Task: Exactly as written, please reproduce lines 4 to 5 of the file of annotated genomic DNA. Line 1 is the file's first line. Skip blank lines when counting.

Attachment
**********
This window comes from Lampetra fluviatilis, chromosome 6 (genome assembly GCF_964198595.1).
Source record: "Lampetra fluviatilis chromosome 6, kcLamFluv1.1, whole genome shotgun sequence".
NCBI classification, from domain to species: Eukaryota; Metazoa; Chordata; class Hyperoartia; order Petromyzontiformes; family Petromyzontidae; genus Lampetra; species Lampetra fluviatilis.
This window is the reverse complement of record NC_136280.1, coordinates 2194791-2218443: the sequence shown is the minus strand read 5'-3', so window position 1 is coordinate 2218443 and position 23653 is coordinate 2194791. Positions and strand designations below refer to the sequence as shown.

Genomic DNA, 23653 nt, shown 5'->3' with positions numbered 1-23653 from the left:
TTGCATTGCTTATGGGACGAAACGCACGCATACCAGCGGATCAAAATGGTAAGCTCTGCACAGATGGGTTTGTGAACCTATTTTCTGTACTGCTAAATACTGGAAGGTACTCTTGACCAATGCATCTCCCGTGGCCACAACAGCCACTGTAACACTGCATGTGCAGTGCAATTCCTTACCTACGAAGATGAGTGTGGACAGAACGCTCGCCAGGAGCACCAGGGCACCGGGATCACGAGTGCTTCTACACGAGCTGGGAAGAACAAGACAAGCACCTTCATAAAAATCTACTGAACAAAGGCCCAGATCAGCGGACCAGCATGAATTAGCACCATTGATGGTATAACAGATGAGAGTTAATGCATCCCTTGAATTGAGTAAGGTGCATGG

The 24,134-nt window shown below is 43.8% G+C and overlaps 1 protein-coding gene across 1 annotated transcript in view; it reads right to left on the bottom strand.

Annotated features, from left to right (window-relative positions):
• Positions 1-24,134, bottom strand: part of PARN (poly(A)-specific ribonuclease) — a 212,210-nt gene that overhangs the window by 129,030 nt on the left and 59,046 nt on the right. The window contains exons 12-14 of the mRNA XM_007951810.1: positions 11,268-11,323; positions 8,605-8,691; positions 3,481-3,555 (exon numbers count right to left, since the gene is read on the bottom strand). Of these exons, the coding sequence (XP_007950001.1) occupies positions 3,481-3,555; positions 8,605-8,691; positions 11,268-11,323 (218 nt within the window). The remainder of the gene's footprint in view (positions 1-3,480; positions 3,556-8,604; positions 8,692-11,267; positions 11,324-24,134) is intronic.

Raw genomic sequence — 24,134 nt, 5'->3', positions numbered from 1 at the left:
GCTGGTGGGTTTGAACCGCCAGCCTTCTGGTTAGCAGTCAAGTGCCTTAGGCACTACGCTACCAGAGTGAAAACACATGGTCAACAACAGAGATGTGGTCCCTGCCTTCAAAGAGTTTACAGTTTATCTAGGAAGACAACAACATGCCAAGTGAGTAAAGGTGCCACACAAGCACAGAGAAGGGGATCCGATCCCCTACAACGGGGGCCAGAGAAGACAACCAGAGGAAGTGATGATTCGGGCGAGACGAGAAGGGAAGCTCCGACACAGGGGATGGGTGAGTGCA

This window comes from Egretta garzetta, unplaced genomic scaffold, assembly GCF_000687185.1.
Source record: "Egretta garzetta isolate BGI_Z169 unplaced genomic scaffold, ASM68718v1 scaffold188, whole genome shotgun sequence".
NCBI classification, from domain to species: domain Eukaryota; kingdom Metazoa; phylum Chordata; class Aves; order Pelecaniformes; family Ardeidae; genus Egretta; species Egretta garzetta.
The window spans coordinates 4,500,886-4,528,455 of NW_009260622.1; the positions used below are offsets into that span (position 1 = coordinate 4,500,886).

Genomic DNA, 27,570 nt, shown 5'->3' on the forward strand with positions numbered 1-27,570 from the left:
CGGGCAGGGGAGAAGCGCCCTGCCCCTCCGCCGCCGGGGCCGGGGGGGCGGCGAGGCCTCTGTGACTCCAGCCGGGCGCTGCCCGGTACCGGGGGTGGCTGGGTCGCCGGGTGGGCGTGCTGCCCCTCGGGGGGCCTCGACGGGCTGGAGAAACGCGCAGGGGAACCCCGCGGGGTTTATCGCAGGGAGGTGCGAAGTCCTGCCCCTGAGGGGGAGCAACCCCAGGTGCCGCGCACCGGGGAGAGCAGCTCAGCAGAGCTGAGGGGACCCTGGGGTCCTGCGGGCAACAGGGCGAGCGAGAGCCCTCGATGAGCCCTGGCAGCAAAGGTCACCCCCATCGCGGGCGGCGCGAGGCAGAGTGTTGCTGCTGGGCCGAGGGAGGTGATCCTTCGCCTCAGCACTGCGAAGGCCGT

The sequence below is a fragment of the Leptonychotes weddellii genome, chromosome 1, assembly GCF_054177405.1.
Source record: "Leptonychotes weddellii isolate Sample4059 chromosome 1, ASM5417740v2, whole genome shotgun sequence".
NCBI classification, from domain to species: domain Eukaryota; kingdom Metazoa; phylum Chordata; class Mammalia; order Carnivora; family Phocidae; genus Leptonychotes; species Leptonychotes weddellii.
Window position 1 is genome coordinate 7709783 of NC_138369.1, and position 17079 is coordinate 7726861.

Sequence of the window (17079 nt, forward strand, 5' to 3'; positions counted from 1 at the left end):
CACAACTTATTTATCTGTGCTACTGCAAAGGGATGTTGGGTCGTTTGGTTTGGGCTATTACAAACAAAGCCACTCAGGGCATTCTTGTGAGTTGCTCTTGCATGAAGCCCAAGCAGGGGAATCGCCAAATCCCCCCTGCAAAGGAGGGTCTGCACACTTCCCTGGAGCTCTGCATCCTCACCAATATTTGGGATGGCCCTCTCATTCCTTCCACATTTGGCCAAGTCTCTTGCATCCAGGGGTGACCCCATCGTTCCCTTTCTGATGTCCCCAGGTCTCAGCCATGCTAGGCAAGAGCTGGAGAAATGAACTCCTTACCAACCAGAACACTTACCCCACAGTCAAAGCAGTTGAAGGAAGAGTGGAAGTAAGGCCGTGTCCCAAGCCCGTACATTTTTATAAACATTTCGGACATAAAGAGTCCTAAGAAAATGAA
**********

This window is the reverse complement of record NC_136280.1, coordinates 2194791-2218443: the sequence shown is the minus strand read 5'-3', so window position 1 is coordinate 2218443 and position 23653 is coordinate 2194791. Positions and strand designations below refer to the sequence as shown.

Genomic DNA, 23653 nt, shown 5'->3' with positions numbered 1-23653 from the left: